Will the Occupy Wall Street protest, now entering its second month and spreading across the country, lead to changes in the way America does business?
Only time will tell. In the meantime, it’s worthwhile to remember that grassroots protest movements are nothing new in this country.
American political change has never been limited to the voting booth; protests sparked the movement for American independence in the 18th century, and ever since citizens have taken to the streets to demand equal rights, economic freedom, and civil rights. Here is a look back at five major protest movements that changed American history.
1773: The Boston Tea Party
Modern Tea Partiers might be surprised to learn that the original Boston Tea Party had nothing to do with high taxes, and was in fact in direct response to tax breaks given to a corporation by a federal government. In protest of “taxation without representation,” American colonists had begun snubbing imported British tea and drinking smuggled (non-taxed) Dutch tea instead.
The politicians assumed if the British tea were cheaper, the Americans would ignore their principles in favor of their pocketbooks, and so lowered duties on tea imported by the British East India Company, which was on the verge of bankruptcy.
The colonists realized purchasing the British tea would tacitly acknowledge Parliament’s right to tax them, and refused to allow the cargo ships to dock. On the evening December 16, 1773, a group of about fifty men boarded the ships and dumped the cargo, which amounted to nearly 50 tons of tea, into Boston Harbor.
In response, Parliament closed the port of Boston and drastically reduced the self-governing powers of the colonies, pushing the colonists even further down the path toward revolution.
1912: Bread and Roses Strike
Women and children made up more than half the labor force of the early 20th-century textile industry in Massachusetts, and many of the workers were recent immigrants as well. Poor and uneducated, the workers were forced to work long hours for low pay in miserable conditions. Women mill workers were the first to strike on January 11, 1912, in response to slashed wages; by the height of what came to be known as the “Bread and Roses” strike 25,000 workers had walked off the job.
Militia and police were called in and violent clashes ensued. Congress began an investigation after police clubbed and arrested a group of women at a railway station attempting to send their children to safer quarters in other cities. Public outrage grew; President William Taft ordered an official investigation into industrial conditions in Lawrence and other cities across the country.
Hoping to avoid further negative publicity, the American Woolen Company agreed to the strikers’ demands in March 1912. The workers won a fifteen percent pay raise, double pay for overtime, and return to work for all strikers. It was one of the greatest victories by a labor strike to date.
1917: Women’s Suffrage
Suffragist Alice Paul led the National Women’s Party in a picket on the White House in 1917, in support of a Constitutional amendment giving women the right to vote. Women spent months on the picket line, subject to verbal and sometimes physical abuse from spectators as well as arrest on charges such as obstruction of traffic. Alice Paul was arrested and sentenced to seven months in prison, in protest of which she went on a hunger strike.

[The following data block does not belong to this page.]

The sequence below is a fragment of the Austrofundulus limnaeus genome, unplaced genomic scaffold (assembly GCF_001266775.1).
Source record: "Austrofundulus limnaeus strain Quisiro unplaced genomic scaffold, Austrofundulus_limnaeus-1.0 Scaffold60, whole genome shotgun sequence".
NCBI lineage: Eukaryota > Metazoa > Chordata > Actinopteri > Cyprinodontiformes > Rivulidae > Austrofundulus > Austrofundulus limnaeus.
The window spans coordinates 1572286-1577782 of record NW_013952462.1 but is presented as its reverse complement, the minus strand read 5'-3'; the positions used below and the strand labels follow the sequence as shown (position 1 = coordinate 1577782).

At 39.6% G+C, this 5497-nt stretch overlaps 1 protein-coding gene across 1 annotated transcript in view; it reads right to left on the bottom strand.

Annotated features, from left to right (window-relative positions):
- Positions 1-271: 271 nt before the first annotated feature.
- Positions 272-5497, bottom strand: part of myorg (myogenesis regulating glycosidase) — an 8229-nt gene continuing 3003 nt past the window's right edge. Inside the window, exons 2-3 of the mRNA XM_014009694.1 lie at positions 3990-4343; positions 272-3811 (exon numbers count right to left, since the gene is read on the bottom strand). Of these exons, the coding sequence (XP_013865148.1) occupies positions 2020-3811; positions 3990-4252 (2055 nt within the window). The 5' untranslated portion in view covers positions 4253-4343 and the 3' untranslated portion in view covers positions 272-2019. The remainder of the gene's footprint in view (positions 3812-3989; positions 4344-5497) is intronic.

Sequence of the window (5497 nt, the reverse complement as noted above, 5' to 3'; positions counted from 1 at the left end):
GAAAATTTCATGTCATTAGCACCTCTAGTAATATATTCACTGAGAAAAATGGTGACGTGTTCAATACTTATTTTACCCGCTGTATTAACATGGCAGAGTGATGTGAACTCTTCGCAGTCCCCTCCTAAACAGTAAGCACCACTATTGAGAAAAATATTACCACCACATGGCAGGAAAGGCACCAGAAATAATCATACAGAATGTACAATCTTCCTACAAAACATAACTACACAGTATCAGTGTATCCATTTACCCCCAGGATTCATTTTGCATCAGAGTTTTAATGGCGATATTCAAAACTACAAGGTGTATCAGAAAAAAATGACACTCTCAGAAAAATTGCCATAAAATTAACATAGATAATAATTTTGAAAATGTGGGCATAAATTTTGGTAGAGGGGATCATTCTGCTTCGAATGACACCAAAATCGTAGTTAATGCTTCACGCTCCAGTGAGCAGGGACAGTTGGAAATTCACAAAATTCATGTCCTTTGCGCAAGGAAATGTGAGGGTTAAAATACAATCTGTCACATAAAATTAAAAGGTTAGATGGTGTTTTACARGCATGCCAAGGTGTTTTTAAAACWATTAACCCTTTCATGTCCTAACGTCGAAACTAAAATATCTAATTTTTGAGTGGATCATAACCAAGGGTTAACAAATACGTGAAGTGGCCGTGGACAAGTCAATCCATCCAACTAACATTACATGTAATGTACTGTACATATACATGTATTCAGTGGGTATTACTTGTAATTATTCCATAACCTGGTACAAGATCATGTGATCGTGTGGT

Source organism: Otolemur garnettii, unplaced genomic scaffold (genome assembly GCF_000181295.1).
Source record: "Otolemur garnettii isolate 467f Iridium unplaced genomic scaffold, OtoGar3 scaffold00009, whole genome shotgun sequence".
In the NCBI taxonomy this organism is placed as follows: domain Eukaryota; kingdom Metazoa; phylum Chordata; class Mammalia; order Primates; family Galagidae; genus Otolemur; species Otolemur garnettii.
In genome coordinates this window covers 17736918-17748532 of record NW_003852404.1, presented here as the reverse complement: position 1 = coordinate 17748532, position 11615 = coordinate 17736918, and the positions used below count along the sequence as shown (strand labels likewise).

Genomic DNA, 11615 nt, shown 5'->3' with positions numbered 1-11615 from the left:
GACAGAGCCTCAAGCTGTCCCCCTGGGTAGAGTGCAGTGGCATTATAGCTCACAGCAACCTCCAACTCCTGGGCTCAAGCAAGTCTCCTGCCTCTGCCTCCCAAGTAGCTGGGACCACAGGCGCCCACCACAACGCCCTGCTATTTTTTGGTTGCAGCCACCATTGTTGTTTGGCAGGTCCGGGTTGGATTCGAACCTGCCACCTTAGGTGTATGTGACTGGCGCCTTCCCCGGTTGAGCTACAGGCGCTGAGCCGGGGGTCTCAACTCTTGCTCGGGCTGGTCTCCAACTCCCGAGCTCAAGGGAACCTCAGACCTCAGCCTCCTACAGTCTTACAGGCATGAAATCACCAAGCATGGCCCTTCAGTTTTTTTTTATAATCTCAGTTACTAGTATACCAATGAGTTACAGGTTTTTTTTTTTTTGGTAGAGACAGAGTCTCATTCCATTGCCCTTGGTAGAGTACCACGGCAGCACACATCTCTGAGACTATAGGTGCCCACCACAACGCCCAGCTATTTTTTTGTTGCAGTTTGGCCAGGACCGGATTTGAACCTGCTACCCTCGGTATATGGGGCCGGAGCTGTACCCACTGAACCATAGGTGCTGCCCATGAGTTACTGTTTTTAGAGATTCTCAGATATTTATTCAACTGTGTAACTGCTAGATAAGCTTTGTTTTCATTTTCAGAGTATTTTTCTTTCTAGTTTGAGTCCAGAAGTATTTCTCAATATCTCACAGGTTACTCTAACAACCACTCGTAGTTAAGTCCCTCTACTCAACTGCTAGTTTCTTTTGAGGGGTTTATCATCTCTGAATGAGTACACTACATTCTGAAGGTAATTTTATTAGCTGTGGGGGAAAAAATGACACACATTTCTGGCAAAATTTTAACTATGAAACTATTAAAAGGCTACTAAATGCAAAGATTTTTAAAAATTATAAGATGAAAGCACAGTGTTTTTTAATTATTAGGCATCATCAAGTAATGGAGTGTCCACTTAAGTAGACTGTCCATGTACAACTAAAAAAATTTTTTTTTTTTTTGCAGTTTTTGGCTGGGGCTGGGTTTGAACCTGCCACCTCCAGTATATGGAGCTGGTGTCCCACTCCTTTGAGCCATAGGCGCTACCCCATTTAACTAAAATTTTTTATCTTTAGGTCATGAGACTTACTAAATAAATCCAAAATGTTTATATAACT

The very public demonstration of the suffragists’ dedication and willpower swayed both public opinion and President Woodrow Wilson, who announced his support for women’s suffrage in January 1918. In 1920, Congress passed the Nineteenth Amendment to the Constitution, which provided: “The right of citizens of the United States to vote shall not be denied or abridged by the United States or by any State on account of sex.”
1963: The March on Washington
A century after the Emancipation Proclamation, massive unemployment, persistent segregation and discrimination, and lack of educational and career opportunity plagued African Americans in the U.S.
From local acts of protest such as the Montgomery bus boycott and the Woolworth sit-ins of Greensboro N.C., a movement grew that culminated in nearly 300,000 people gathered in Washington D.C. on August 28, 1963 to demand equal rights for African Americans.
The March on Washington was epic in numbers and scope. It was the occasion of Dr. Martin Luther King Jr.’s “I Have a Dream” speech. King and other civil rights leaders also met with President John F. Kennedy at the White House to discuss the necessity of bipartisan support for civil rights legislation. The Civil Rights Act of 1964 and the Voting Rights Act of 1965 reflect many of the demands voiced that day.
1969: Stonewall Riots
In the late 1960’s police raids on gay bars in New York City were a common occurrence. A raid on a hangout in Greenwich Village, the Stonewall Inn, sparked three days of riots and protests in NYC in June 1969. Protesters openly defied morality laws and mocked the police, who in response beat down and arrested dozens of activists.
Prior to Stonewall, there was no open movement for gay rights in the U.S., but what started as a small-scale local riot escalated into a widespread call to action. The first Gay Pride marches took place a year later, on the anniversary of the riot. By 1971, there were organized gay-rights groups in most major American cities. The current push for equal marriage rights and the end of “Don’t Ask, Don’t Tell” might not have been possible without the impetus of the Stonewall protests.